Amateur radio, often called ham radio, is both a hobby and a service in which participants, called “hams,” use various types of radio communications equipment to communicate with other radio amateurs for public service, recreation and self-training.
Amateur radio operators enjoy personal (and often worldwide) wireless communications with each other and are able to support their communities with emergency and disaster communications if necessary, while increasing their personal knowledge of electronics and radio theory. An estimated six million people throughout the world are regularly involved with amateur radio.
The term “amateur” reflects the principle that Amateur Radio and its skilled operators are committed to helping communities without financial compensation; whereas Commercial Radio operates purely for profit.
There are 660,000+ Amateur Radio operators in the USA and over two million in nearly every country in the world. They come from all walks of life – movie stars, missionaries, doctors, students, politicians, truck drivers and just plain folks. They are all ages, sexes and income levels linked by their interest in wireless communications technologies.
Although hams get involved in the hobby for many reasons, they all have in common a basic knowledge of today’s wireless technologies, regulations and operating principles. In the U.S., this is demonstrated by passing an examination for a Federal Communications Commission (FCC) license to operate on radio frequencies known as the “Amateur Bands.” These are reserved by the FCC for use by hams at intervals from just above the AM broadcast band all the way up into extremely high microwave frequencies.
To become a radio amateur you will need to get a license. Basically different levels of license gives different privileges on the ham bands. The more challenging the license requirements the more privileges that are granted and the more interesting and enjoyable ham radio becomes.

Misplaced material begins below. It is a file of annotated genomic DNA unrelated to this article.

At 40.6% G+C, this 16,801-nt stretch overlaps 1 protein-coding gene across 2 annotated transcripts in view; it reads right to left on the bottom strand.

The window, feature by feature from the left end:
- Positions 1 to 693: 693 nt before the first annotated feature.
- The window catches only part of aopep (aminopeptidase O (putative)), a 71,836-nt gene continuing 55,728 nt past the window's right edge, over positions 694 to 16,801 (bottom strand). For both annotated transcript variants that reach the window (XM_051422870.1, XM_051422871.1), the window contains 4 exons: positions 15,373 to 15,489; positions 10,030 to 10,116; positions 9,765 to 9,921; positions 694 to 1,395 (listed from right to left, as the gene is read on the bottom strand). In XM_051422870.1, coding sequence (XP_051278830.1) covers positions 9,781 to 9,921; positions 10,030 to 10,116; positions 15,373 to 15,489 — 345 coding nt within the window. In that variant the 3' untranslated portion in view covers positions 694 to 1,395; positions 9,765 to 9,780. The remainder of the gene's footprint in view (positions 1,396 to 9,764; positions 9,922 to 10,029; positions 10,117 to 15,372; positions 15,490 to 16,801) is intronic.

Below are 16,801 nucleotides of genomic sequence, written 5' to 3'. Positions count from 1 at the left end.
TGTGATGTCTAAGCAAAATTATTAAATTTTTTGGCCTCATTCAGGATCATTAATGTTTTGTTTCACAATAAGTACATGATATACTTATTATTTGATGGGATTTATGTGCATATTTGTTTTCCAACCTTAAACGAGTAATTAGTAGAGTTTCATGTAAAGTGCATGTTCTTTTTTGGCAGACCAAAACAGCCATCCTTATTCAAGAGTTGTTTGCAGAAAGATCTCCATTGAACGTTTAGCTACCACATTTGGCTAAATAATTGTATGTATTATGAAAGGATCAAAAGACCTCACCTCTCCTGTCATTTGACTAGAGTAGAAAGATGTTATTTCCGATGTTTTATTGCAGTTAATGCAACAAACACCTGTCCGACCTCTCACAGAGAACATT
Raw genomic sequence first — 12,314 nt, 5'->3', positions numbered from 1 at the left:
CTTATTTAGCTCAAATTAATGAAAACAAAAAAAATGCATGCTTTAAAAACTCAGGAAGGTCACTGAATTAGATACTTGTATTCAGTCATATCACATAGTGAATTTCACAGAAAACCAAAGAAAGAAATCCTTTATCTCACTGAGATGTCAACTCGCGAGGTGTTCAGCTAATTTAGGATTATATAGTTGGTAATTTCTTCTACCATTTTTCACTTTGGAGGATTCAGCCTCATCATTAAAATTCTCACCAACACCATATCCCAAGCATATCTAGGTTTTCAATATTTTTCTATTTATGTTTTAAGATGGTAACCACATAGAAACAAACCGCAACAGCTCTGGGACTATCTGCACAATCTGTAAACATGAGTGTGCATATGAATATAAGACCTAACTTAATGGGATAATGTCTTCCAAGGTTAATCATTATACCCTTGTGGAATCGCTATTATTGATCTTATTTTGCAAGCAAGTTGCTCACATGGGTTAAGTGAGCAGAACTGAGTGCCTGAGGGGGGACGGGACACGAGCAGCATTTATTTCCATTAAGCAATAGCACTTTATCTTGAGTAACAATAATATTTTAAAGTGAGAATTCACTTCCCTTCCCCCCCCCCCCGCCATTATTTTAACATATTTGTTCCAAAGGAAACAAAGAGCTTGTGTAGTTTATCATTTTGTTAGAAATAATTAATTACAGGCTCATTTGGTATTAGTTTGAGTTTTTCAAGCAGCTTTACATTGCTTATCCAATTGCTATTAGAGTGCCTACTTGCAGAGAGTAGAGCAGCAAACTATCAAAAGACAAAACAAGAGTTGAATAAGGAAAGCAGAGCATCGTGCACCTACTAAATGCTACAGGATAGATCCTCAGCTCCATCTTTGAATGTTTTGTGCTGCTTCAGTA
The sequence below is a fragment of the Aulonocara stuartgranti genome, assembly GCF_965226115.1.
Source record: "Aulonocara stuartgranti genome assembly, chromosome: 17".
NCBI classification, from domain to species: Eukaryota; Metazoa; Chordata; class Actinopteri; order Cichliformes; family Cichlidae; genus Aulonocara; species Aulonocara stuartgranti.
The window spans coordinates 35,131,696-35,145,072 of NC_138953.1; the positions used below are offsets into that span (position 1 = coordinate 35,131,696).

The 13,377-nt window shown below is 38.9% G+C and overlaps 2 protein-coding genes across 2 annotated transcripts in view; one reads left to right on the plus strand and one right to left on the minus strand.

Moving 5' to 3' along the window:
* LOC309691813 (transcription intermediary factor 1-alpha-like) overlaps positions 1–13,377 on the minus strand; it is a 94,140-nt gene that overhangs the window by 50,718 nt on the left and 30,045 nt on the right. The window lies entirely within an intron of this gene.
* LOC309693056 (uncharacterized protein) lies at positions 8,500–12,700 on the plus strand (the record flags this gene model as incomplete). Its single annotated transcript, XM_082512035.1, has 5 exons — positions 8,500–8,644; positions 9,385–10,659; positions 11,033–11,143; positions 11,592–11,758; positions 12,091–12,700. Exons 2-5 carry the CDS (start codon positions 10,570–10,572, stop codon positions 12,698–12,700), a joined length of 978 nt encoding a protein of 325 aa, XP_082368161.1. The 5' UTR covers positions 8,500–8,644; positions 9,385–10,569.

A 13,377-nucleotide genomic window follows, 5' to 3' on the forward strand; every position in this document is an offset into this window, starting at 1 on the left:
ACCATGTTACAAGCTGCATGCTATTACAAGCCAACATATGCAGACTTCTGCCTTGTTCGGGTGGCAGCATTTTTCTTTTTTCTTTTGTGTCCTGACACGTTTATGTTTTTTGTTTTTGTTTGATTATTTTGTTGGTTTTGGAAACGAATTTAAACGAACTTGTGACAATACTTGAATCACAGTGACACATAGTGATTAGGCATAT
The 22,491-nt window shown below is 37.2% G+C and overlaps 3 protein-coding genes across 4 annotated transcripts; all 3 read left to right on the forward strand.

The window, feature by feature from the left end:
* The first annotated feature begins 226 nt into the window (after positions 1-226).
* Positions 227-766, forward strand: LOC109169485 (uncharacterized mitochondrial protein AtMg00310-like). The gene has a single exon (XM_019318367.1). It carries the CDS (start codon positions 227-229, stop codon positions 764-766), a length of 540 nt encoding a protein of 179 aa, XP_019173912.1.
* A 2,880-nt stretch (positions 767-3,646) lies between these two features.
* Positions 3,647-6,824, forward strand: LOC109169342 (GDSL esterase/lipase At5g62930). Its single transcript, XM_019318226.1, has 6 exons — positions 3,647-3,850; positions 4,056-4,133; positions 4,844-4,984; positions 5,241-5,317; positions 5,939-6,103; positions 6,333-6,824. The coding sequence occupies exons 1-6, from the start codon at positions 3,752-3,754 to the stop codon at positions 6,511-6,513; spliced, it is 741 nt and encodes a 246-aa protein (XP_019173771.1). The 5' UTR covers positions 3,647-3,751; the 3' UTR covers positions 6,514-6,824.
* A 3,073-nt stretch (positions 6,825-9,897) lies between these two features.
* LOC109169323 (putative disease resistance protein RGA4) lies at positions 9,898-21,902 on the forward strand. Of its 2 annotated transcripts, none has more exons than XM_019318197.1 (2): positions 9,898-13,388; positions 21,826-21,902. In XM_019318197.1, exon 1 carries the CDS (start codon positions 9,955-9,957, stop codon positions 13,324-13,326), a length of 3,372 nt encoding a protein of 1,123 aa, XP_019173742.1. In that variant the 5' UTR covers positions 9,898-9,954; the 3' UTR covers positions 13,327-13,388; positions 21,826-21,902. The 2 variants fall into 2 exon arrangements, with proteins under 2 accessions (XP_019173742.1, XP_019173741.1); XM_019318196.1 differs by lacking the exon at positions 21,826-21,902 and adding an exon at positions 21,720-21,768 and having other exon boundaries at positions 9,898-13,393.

Technician Class: This license is granted after passing a 35-question test on basic regulations, operating practices, and electronic theory, with a focus on VHF and UHF applications. No Morse code is required. With a Technician Class license, you will have all ham radio privileges above 30 megahertz (MHz) including the 2-meter band. Technicians may operate FM voice, digital packet (computers), television, single-sideband voice and several other modes. Technicians may also operate on the 80, 40, and 15 meter HF bands using CW, and on the 10 meter band using CW, voice, and digital modes.
Technician Class Resources
General Class: Technicians upgrade to General Class by passing a 35-question examination on regulations, operating practices, and electronics theory. No Morse code is required. In addition to Technician Class, General Class operators may use high power transmitters and have access to the 160, 30, 17, 12, and 10 meter bands and access to major parts of the 80, 40, 20, and 15 meter bands.
General Class Resources
Extra Class: An upgrade to Extra Class is accomplished by passing a 50-question examination on regulations, specialized operating practices, advanced electronics theory, and radio equipment design. No Morse code is required. While this may seem a challenge it results in the privilege of operating on all authorized Amateur Radio frequencies.
Extra Class Resources
Amateur Radio Exams are given locally in Erie, PA by the Wattsburg Wireless Society and in Jamestown, NY by the Chautauqua Amateur Radio Service. Volunteer Examiners team conducts amateur radio license exams.